The potential energy savings from lighting are really impressive. Regular incandescent light bulbs have used the same primitive operating principle for the past century: a coiled wire, usually tungsten, glows under electricity in a glass vacuum. This method is much like a joke without a punch line; only five percent of the electricity is actually converted into light. The rest is wasted in heat. Despite such horrible inefficiency, shops around the world including developed countries continue to sell some billions of these energy-wasting light bulbs each year.
Lighting is by far the biggest item on the power bills for buildings say its an office or a residence. Streetlights also devour huge amounts of electricity. Often they are outdated models from the 1960s. If our policy makers switch to modern lighting they could save billions of dollars each year. One of the most promising lighting solutions comes from Organic Light Emitting Diodes (OLED), which are thin yet wide lighting glass tiles that are coated with a layer of polymers. They can be integrated into walls or furniture can change color and are especially energy efficient.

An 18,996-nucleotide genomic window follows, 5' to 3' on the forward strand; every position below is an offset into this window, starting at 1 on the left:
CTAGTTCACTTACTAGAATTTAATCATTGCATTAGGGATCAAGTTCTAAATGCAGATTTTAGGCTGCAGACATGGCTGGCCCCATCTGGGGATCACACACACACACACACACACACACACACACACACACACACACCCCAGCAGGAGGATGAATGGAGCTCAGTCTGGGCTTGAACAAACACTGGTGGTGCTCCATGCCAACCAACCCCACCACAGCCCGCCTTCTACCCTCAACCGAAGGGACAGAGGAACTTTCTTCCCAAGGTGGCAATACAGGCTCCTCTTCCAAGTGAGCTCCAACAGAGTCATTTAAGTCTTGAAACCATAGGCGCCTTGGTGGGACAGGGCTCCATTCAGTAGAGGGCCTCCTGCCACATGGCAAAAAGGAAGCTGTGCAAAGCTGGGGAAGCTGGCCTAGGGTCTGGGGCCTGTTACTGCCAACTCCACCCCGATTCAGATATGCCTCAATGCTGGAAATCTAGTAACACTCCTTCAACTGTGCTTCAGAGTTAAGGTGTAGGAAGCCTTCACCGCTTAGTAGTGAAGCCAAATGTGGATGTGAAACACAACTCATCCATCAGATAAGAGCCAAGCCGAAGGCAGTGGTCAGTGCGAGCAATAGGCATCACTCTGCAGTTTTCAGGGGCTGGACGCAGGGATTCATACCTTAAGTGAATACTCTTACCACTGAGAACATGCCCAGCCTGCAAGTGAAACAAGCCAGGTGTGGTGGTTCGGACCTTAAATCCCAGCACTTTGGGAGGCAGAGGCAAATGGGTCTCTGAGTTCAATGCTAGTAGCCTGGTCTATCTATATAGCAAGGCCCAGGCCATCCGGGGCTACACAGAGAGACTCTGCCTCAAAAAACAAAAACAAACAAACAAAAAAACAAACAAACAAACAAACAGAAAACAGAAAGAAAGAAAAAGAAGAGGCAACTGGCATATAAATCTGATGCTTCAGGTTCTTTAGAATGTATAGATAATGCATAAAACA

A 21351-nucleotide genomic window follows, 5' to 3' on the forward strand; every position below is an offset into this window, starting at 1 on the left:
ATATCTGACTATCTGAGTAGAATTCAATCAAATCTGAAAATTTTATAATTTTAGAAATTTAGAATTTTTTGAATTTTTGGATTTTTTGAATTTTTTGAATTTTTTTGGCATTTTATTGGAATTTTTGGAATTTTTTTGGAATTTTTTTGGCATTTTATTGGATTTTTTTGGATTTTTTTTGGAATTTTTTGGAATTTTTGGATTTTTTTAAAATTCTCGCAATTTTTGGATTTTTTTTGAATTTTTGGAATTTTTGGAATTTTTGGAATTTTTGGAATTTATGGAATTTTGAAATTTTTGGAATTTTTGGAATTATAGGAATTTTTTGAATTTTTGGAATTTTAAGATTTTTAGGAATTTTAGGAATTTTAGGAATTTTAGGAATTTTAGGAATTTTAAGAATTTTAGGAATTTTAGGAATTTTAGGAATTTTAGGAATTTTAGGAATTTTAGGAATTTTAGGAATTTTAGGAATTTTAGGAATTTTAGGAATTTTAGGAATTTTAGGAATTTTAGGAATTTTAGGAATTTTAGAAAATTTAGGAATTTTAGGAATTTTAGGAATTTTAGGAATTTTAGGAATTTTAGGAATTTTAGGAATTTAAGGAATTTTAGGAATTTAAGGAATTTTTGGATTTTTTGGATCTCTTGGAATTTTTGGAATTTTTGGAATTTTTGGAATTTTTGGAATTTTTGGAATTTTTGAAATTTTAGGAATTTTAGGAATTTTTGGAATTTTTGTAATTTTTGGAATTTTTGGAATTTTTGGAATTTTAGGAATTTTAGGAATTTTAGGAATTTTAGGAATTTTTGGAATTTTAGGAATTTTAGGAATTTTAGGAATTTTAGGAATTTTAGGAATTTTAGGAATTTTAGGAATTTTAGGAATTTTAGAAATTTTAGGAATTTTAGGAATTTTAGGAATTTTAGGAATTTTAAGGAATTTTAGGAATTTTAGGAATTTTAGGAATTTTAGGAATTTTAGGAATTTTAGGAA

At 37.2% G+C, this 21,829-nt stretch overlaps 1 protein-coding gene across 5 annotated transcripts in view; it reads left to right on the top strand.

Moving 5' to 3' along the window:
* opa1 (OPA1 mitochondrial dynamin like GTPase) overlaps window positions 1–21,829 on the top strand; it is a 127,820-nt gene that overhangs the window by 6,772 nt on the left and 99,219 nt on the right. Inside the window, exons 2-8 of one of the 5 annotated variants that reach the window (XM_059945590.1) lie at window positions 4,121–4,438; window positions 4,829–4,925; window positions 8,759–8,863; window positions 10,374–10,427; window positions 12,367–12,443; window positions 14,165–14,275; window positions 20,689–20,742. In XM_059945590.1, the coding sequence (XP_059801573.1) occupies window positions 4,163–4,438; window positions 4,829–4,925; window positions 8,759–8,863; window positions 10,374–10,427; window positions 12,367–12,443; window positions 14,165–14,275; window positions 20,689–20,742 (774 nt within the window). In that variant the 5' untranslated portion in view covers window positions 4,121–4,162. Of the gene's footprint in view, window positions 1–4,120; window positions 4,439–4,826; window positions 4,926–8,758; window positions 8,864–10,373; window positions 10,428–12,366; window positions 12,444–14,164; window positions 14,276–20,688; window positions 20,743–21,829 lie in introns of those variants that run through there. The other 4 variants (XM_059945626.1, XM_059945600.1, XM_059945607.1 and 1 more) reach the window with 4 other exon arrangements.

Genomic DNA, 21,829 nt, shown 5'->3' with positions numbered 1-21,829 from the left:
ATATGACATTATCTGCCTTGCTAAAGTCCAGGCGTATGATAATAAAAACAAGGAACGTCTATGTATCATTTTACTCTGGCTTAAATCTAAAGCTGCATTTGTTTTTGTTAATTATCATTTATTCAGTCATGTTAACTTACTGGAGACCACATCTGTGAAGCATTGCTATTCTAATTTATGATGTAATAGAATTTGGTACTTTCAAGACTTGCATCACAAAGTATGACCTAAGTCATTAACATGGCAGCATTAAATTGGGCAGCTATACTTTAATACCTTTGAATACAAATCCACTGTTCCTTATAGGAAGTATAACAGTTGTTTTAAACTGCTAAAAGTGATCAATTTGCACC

OLEDs create completely new possibilities for applications, in a few years this new lighting will hopefully replace classic power crunching neon tubes. Traditional LEDs are already known to last much longer than even compact fluorescent light bulbs and are more robust and less sensitive to vibrations. They also react extremely quickly, which is why the auto industry is using them more and more for brake lights.
Let the ignorance get vanished by knowledge, let there be sensible Light in the future.